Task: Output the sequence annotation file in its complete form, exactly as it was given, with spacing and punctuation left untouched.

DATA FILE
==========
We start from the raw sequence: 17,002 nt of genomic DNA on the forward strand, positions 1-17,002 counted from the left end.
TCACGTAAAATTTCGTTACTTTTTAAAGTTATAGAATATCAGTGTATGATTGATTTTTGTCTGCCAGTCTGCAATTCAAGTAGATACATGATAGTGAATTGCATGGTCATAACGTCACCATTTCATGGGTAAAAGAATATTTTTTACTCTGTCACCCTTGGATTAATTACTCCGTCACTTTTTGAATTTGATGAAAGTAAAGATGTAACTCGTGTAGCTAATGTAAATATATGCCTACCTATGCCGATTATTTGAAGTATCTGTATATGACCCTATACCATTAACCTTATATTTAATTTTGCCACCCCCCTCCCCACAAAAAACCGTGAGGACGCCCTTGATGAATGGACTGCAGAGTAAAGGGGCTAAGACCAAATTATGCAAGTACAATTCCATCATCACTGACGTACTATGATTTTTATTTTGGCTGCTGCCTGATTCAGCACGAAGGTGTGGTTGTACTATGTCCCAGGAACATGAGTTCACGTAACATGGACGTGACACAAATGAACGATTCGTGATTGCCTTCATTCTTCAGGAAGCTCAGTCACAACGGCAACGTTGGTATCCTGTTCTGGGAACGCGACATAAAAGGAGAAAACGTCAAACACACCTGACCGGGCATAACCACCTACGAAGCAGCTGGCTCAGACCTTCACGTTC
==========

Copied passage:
We start from the raw sequence: 17,002 nt of genomic DNA on the forward strand, positions 1-17,002 counted from the left end.
TCACGTAAAATTTCGTTACTTTTTAAAGTTATAGAATATCAGTGTATGATTGATTTTTGTCTGCCAGTCTGCAATTCAAGTAGATACATGATAGTGAATTGCATGGTCATAACGTCACCATTTCATGGGTAAAAGAATATTTTTTACTCTGTCACCCTTGGATTAATTACTCCGTCACTTTTTGAATTTGATGAAAGTAAAGATGTAACTCGTGTAGCTAATGTAAATATATGCCTACCTATGCCGATTATTTGAAGTATCTGTATATGACCCTATACCATTAACCTTATATTTAATTTTGCCACCCCCCTCCCCACAAAAAACCGTGAGGACGCCCTTGATGAATGGACTGCAGAGTAAAGGGGCTAAGACCAAATTATGCAAGTACAATTCCATCATCACTGACGTACTATGATTTTTATTTTGGCTGCTGCCTGATTCAGCACGAAGGTGTGGTTGTACTATGTCCCAGGAACATGAGTTCACGTAACATGGACGTGACACAAATGAACGATTCGTGATTGCCTTCATTCTTCAGGAAGCTCAGTCACAACGGCAACGTTGGTATCCTGTTCTGGGAACGCGACATAAAAGGAGAAAACGTCAAACACACCTGACCGGGCATAACCACCTACGAAGCAGCTGGCTCAGACCTTCACGTTC